They have no enemies left to confront except one another. Among the four of them, they have committed every transgression imaginable. They have inflamed opposing fans on the road, insulted their own supporters at home, tripped some opponents and taunted others, exasperated their coaches, clashed with their teammates, been tossed by referees and vilified by the media. They are four of the toughest, most combative guards in the league, and if you also want to call them four of the dirtiest, go right ahead. In a few weeks, you will have to call one of them a champion.
It is no coincidence that each of the four teams still alive in the NBA playoffs has at least one player in its backcourt who should be marked DANGER: HIGHLY FLAMMABLE. Butting heads—perhaps quite literally before they're through—in the Eastern Conference finals are the New York Knicks' John Starks and the Indiana Pacers' Reggie Miller. Starks and Miller are two of the league's looser cannons, and their rivalry already has a bitter history. In the Western Conference finals, which opened on Monday night with a 100-88 Houston victory over Utah in the Summit, unpredictable Vernon Maxwell of the Rockets and the increasingly volatile John Stockton of the Jazz are getting to know each other much better.
Once, conventional NBA wisdom held that a poised, clearheaded backcourt was a key to winning a championship. But that was before the playoffs turned into snarling, mean-spirited tournaments in which the body slam is as much a part of the action as the slam dunk. It seems now that heat is preferable to cool, that having a guard who can ignite his team, even if he steps over the line and loses control from time to time, is at least as important as having one who can calm his club down. Even Stockton, the most levelheaded of this bunch, has been in the middle of his share of dustups during the postseason.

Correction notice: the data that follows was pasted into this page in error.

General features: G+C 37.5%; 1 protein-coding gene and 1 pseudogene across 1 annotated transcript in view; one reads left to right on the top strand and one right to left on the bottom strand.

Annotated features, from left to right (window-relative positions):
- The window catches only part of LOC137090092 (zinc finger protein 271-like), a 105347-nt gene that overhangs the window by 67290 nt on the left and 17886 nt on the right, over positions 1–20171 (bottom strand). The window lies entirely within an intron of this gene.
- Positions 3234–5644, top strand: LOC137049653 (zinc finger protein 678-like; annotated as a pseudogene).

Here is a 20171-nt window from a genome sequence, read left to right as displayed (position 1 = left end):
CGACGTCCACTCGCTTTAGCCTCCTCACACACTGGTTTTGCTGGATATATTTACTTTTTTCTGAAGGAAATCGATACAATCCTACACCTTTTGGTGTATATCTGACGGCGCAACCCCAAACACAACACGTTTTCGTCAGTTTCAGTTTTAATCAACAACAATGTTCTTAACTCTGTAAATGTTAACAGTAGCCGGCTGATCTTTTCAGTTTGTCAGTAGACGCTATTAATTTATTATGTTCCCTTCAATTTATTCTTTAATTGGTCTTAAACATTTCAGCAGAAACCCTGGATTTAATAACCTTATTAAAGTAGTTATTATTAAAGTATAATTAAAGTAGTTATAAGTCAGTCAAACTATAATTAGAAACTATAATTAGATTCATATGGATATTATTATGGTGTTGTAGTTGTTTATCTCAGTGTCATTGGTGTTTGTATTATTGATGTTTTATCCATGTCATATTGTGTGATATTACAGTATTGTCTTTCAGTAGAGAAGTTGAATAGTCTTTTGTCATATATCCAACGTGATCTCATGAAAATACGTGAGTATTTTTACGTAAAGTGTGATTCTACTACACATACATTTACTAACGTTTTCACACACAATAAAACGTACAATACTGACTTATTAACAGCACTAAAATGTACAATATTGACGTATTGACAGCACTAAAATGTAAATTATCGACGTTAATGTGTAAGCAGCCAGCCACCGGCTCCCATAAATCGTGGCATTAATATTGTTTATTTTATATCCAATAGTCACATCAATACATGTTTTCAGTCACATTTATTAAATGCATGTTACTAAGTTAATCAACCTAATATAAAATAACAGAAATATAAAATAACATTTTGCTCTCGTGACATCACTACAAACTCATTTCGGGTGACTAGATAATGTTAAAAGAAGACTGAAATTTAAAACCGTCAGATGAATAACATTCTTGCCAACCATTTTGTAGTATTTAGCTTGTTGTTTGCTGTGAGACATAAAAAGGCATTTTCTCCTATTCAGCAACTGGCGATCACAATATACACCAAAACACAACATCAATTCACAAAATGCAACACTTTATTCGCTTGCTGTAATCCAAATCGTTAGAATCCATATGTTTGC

All four guards are as important to their teams emotionally as they are strategically. Houston center Hakeem Olajuwon is the NBA's best player and the main reason the Rockets entered the conference finals favored to emerge as the champions, but without Maxwell to rev them up and keep defenses honest with his jump shot, the burden becomes too heavy for even the broad-shouldered Olajuwon to bear. In a 91-81 Game 7 win over scrappy Denver in the Western Conference semifinals, Utah forward Karl Malone was as brilliant (31 points, 14 rebounds) as he has been throughout the playoffs, but without Stockton the Jazz would have only half a heart. For New York, center Patrick Ewing is the franchise, but Starks, who hurriedly returned from surgery on his left knee in time for the playoffs, breathes life into the Knicks when he is on the floor. And 7'4" Indiana center Rik Smits's inside scoring is crucial to the Pacers, but Smits gets turned on—and gets more room to maneuver—when Miller's outside shooting energizes the team.
"It's all about intensity," says Doc Rivers, the Knicks' injured point guard. "If you lose it, even just for a while, in the playoffs, you're in trouble. You need guys who somehow transfer their energy to the rest of the team. Starks is one of the guys who does that for us. Sometimes he gets out of control, but if he loses it five or six times a year out of 82 games, we'll take it."